The information was there. It is negligent to say that the website did not disclose the taxes and fees, because they did. (See link above.) If the taxes and fees were exorbitant, it is because various goverments have placed the taxes on the airlines. If you want to blame someone, blame the governments, not the airlines and not Priceline. If you cannot bother to read the information, it isn't Priceline's fault.

I spent 42 minutes on the phone -- much of it on hold -- and talked to two "customer care" representatives, one supposedly more senior than the other.
A snide tone here, certainly, with the use of the word 'supposedly.' Apparently, the writer felt otherwise but gives no evidence of her reasoning. As far as the length of call goes, yes, I agree Priceline should work on that. But this is an issue with every call center with every company, and hardly unique to Priceline.

The upshot was they offered to cancel my itinerary, refund my money, and credit $50 to my account so that I could resubmit my bid. Not willing to risk not being able to book flights to London, I declined the offer, feeling very unhappy.

So, you didn't do your research, got a product which was exactly what you asked for (whether you meant it or not), and they were generous enough to offer a refund? Sounds like excellent customer service to me.

I was given an e-mail address for someone in charge of the complaints department, whom I e-mailed but from whom I never got a response.
I will agree that this is not acceptable. However, you don't mention how long you waited, nor how long you were told to expect. Further, this is another issue hardly unique to Priceline.

A couple days later I called priceline again, figuring I'd go ahead and cancel the itinerary. This time I was informed that there would be a $75 cancellation charge per ticket -- that's $150, nearly half the price of the fares.

Again, in the Priceline rules. Further, the cancellation fee would have been the airline's fee, not Priceline's. They were simply informing you of it. Again, you agreed to be bound by the rules of the airline with your bid.

I told the reps that I had spoken with two people earlier who had said they could cancel the tickets with no mention of a cancellation fee. I was told there was no record of that conversation.

It sounds like you made your first call immediately after your flight got booked. Priceline probably has some leeway to reverse flights made "in error" or in a similar circumstance. But, by refusing the refund then, you withdrew your ability to claim a refund later. Your window of opportunity closed. This would be another airline rule, not a Priceline rule.

As far as why no record was kept of the previous call, that I cannot explain. But one more time, hardly unique to Priceline. (Though they do need to work on it.)

Then the guy had the gall to say to me: "Do you have another concern? If not, this call is concluded."

"Are you trying to hang up on me?" I asked.

"No, but do you have any other concerns?"

With the snippy tone in this article, I can imagine how much his patience was tried. (Ever worked in a call center? Many of those people have the patience of Job.) So, he told you the rules, you said you didn't like them, and he was unwilling to bend the rules for you. This was the end of the issue for him. He couldn't help you any further. What did you expect him to do? Listen to you complain about how unfair it is that you have to follow the rules you agreed to? I can hardly blame him for wanting to move on and try to help the next person.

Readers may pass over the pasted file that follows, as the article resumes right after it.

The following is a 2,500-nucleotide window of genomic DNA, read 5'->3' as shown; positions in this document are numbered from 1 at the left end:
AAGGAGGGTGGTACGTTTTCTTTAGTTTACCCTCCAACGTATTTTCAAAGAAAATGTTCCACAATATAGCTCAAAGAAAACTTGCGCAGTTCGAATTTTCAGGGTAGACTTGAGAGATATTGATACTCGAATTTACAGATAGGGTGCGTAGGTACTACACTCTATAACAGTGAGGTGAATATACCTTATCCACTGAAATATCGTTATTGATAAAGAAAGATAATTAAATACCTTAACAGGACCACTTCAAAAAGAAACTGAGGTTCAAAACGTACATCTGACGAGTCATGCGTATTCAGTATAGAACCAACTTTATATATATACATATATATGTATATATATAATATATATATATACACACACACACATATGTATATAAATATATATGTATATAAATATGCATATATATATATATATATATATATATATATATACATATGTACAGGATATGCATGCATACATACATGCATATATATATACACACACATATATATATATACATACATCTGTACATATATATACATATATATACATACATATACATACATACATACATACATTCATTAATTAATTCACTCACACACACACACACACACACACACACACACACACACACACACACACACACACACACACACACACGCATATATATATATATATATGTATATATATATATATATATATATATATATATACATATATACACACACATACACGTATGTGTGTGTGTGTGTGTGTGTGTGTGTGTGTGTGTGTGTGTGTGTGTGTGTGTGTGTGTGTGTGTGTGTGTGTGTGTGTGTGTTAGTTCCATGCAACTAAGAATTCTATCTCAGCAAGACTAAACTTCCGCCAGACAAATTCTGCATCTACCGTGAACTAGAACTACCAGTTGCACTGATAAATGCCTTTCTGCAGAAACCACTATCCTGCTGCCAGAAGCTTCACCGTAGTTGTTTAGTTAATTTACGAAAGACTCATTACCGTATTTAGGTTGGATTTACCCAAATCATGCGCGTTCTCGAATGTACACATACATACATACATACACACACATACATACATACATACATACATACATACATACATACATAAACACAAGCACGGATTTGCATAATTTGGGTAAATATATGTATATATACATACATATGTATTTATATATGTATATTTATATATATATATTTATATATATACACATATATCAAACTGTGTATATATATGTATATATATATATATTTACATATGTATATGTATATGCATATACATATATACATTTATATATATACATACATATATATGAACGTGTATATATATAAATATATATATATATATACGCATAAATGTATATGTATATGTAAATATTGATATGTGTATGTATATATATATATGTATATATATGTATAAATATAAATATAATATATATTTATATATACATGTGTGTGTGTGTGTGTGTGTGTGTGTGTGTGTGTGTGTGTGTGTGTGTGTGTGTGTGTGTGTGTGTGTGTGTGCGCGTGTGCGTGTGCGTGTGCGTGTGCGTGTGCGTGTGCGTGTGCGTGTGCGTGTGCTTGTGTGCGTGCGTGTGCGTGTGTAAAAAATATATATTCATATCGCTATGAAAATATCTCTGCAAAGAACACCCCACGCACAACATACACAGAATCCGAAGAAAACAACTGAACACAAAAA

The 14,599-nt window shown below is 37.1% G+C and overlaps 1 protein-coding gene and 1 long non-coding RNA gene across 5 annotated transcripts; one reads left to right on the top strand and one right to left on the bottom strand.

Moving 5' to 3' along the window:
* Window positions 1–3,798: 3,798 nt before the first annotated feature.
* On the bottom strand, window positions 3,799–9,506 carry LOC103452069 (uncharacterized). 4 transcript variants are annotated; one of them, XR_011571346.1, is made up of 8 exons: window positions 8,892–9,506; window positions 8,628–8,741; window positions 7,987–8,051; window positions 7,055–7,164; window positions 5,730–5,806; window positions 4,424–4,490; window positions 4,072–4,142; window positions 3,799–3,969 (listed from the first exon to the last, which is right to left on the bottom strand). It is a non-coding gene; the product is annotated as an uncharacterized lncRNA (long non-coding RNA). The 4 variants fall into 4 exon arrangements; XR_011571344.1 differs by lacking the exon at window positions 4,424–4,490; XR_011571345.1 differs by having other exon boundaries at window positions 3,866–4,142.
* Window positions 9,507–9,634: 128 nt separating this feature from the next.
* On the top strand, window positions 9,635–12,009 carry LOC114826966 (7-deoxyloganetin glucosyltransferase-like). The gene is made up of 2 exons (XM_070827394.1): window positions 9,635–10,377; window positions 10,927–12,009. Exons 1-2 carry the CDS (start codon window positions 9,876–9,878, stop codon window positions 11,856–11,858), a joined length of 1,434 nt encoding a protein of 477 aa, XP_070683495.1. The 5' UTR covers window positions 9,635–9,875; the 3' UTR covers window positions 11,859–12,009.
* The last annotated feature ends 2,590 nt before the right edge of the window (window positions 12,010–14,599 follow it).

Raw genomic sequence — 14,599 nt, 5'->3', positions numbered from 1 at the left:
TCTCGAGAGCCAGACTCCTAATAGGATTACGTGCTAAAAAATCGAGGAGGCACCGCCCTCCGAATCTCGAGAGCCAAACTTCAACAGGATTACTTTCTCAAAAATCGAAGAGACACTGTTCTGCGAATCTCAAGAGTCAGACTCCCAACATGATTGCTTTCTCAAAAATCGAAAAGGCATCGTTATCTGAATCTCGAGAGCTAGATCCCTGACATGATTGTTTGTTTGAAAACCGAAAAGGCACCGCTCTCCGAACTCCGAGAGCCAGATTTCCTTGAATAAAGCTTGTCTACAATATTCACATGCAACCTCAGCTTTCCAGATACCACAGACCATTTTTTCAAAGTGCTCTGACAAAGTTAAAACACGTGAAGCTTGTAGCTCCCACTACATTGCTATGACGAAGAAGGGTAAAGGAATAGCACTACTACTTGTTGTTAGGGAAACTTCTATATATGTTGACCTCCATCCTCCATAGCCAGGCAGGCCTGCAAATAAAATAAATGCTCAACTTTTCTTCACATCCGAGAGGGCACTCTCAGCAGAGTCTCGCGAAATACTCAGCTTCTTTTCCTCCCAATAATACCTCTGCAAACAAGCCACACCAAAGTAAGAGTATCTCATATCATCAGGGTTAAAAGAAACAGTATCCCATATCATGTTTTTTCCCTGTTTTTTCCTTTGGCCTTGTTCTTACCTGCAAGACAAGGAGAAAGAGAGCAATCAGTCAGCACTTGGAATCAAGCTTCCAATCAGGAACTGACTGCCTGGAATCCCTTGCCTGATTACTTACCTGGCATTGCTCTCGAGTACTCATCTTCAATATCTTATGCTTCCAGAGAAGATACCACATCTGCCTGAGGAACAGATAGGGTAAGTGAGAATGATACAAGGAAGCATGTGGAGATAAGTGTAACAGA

I cannot fully express my disgust at priceline. I am still appalled by the low level of customer service, and the company's policy of not including taxes and fees in the binding bidding process is deceptive.

It is NOT deceptive. It was spelled out loud and clear. You didn't listen. On the other hand, claiming that Priceline is deceptive is libel. Mull that one over for a bit.

Since sharing my experience with several friends and classmates, I have heard some terrible priceline experiences. The worst was a woman who got out to the airport only to be told that her flight was canceled and that she would not be put on another flight since she had a priceline ticket, which is non-exchangeable and non-refundable.

Another person who didn't read the FAQ at priceline. Tough. And are you saying it is Priceline's fault the flight was cancelled?

As a consumer, you have to make many compromises in order to use priceline's services. What you are saving in dollars -- if you're saving at all -- you are paying for in time and convenience. This is no economic ideal, but a process that makes travel downright unpleasant and cumbersome.

Some people do not have financial means to consider other options. Like anything, there is a tradeoff. Did you expect that Priceline was a primrose path? Some people would rather pay in time and convenience, because they don't have the luxury of paying more in money. Just because you have the choice doesn't mean the company is bad for offering an alternative.

Don't get me wrong, I'm having a blast here in London -- I wouldn't give priceline the satisfaction of ruining my vacation. But I'll never use priceline again.

Overall, here is my impression. The writer submitted a request with a list of acceptable restrictions. She got a ticket with some of those restrictions, and was upset because she was hoping she wouldn't have to really live up to her word. She didn't bother to research what she was purchasing before putting her money on the line. (So unFoolish...sort of like buying a stock and saying "What do you mean there is a commission here?") The information she wanted was provided to her. She chose not to read it and slanders Priceline, calling them "deceptive" because she didn't do her own due diligence. She turned down an offer to refund the deal, and is later upset she can't reverse her refusal.

I am highly disturbed that this sort of material was ever allowed to surface as an opinion of TMF. As bad as it is that this childish vitriol was written, it is even worse that this ever made it past editorial review. If I were a lawyer for Priceline, I would be considering a suit against the Fool for this libel.

Good luck. Glad you at least gained some real world education.